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Metro Canada: Sam Heughan from Batman to 18th-century Scottish warrior

Screen Shot 2015-03-31 at 5.01.57 PMBy Richard Crouse – Metro Canada

Sam Heughan has become something of a heartthrob playing a fiery 18th-century Scottish warrior married to a Second World War combat nurse who mysteriously transported back in time in the sci fi romance Outlander.

The show, which returns to Showcase for its midseason premiere on Sunday, April 5, has developed a rabid fan base with as many as five million Americans tuning in to catch Heughan and his kilt each week. The British Film Institute even reports that the show’s popularity has inspired a tourism boom in Scotland.

On Heughan’s recent trip to Toronto fans lined up in the cold to catch a glimpse of the handsome 6′ 2½” actor. “They were there,” he says, “waving flags and supporting us. It is fantastic.”

He says “that sort of thing is very new to me,” although a recent trip to Comic Con was met with much excitement and on a stop over in Los Angeles he was recognized for his work on the show.

“On the whole it is very genuine,” he says, “very friendly. They just sort of sidle up next to you and whisper, ‘I really enjoy the show. I’m a big fan,’ and they’ll leave you to do your thing.”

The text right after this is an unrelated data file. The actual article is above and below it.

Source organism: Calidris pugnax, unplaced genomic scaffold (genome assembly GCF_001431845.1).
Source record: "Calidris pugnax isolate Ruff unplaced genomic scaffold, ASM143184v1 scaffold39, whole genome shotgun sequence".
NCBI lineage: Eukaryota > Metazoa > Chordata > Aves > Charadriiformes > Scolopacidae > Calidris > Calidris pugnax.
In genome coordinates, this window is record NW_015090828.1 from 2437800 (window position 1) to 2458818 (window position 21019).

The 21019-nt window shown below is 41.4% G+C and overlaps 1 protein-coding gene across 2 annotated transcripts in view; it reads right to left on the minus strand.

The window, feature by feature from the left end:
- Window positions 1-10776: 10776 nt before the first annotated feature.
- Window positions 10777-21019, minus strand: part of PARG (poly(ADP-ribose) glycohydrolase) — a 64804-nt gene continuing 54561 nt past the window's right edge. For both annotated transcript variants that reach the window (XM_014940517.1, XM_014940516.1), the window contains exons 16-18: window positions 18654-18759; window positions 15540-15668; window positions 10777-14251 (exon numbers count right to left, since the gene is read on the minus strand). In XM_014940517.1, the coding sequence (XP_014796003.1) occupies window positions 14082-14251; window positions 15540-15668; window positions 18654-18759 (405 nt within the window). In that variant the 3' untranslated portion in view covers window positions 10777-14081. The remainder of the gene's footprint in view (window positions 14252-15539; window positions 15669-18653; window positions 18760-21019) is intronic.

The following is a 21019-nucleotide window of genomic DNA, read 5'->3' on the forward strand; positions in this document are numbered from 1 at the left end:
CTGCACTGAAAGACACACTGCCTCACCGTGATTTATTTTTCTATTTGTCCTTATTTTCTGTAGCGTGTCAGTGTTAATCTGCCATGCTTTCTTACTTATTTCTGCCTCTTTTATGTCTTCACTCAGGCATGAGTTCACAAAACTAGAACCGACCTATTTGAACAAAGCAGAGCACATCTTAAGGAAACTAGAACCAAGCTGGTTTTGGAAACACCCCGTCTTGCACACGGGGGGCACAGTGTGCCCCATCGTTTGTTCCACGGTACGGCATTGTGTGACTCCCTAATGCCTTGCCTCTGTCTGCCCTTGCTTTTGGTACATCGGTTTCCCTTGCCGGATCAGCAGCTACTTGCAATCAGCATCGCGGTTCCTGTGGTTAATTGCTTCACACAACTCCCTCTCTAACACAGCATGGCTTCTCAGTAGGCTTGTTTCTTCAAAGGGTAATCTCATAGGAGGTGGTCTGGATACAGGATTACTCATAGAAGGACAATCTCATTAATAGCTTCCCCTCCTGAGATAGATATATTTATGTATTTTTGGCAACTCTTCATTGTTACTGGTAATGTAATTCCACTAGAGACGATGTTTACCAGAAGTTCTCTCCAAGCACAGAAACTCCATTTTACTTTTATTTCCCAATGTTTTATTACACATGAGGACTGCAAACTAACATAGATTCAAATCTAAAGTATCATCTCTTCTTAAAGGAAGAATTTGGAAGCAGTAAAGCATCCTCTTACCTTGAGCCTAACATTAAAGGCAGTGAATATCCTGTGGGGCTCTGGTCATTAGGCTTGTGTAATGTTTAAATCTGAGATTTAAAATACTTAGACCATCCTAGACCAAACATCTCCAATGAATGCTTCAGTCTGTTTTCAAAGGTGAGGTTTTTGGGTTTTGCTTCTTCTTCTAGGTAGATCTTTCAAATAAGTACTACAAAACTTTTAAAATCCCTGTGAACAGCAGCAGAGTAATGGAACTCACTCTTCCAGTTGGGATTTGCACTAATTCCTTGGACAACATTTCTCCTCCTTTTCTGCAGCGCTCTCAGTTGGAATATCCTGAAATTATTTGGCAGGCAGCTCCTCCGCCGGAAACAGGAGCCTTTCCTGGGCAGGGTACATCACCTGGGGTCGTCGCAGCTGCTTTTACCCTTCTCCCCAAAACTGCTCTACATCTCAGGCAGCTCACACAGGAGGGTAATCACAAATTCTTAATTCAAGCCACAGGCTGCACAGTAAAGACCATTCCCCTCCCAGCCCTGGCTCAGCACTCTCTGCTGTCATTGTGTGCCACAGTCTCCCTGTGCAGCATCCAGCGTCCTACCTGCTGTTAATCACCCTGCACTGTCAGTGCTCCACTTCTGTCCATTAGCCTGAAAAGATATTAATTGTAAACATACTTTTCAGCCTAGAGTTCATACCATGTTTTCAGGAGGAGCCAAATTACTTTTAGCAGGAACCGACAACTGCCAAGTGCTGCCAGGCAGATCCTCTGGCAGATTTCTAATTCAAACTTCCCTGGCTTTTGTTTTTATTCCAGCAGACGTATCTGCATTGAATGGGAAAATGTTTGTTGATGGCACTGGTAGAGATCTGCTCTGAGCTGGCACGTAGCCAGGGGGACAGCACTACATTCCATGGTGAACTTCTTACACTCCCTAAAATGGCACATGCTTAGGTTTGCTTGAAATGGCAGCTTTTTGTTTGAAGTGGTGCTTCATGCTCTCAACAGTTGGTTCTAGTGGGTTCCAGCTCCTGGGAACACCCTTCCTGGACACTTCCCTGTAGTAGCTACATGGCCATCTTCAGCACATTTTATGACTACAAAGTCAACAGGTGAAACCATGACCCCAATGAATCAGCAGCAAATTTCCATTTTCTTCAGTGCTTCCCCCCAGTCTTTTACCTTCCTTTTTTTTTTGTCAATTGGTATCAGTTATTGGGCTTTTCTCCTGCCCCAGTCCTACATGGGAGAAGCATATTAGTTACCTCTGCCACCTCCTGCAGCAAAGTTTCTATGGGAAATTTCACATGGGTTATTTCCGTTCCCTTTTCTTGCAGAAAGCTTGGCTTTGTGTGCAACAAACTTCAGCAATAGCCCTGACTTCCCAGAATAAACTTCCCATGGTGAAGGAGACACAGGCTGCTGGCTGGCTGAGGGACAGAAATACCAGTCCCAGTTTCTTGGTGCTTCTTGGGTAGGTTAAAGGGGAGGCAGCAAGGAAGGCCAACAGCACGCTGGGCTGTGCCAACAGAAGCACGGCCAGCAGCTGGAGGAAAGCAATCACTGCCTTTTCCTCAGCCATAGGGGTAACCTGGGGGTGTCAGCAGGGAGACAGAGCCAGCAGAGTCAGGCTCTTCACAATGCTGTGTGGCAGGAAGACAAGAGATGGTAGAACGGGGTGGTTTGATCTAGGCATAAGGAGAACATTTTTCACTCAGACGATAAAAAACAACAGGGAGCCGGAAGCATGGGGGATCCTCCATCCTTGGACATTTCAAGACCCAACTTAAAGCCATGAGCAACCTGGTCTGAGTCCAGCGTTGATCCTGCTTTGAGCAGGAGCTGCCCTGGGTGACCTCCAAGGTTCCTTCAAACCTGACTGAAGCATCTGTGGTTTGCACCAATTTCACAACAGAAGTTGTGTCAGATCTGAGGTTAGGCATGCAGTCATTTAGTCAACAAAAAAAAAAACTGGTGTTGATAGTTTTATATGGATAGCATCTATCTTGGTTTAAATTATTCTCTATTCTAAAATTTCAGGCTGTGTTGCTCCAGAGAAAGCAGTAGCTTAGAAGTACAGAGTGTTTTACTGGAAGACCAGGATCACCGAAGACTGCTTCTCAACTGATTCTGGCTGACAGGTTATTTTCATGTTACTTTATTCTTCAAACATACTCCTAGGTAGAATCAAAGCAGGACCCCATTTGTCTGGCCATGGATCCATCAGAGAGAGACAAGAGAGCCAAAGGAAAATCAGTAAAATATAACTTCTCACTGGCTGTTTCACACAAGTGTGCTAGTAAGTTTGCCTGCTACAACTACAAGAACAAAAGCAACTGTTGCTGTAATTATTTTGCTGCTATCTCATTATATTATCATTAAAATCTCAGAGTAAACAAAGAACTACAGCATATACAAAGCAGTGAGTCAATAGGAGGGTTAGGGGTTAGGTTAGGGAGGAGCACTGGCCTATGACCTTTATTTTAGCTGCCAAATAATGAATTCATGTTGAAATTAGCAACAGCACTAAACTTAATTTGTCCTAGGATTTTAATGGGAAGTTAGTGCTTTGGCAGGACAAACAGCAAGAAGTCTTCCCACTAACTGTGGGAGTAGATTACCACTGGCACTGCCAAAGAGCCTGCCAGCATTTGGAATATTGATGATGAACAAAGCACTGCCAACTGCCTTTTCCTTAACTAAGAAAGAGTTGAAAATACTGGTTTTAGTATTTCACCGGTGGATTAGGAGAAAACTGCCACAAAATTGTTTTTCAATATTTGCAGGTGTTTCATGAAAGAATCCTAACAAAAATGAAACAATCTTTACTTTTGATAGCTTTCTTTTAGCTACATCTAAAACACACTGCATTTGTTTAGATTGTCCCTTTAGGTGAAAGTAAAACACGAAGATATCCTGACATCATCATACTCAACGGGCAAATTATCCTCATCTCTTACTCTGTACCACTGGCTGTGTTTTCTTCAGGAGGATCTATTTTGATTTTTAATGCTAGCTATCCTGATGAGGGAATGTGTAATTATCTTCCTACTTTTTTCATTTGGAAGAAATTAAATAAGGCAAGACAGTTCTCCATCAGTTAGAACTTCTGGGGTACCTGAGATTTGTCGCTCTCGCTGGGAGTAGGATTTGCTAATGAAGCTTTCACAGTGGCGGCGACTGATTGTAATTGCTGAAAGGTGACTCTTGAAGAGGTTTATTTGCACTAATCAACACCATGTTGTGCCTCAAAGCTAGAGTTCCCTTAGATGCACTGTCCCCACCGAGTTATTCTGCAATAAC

Ironically the one place he isn’t as well known is his home country, which also happens to be where they shoot the series.

“We’ve been filming in Scotland, so we’re kind of in our own bubble. The show has only just aired in the UK so there is no recognition there, which is fantastic because we can concentrate on the job.”

Heughan trained at the prestigious Royal Scottish Academy of Music and Drama but says before signing on to do Outlander he was a “jobbing actor. I had done a lot of theatre and period drama in the UK.” He cites one strange acting gig in particular, playing the lead role in a touring production of Batman Live, as a real confidence builder.

“A terrific job,” he says. “So different than anything I had done before—doing acrobatics, flying across stadiums over thousands of people. It did give me a lot of confidence to stand in front of twenty or thirty thousand people and have to fight thirty henchmen every night.”

“I’ll always remember the first entrance as Batman, flying two hundred feet across the auditorium with people below and you’re looking down at them thinking, ‘This is something else.’ They don’t teach that in acting school.”

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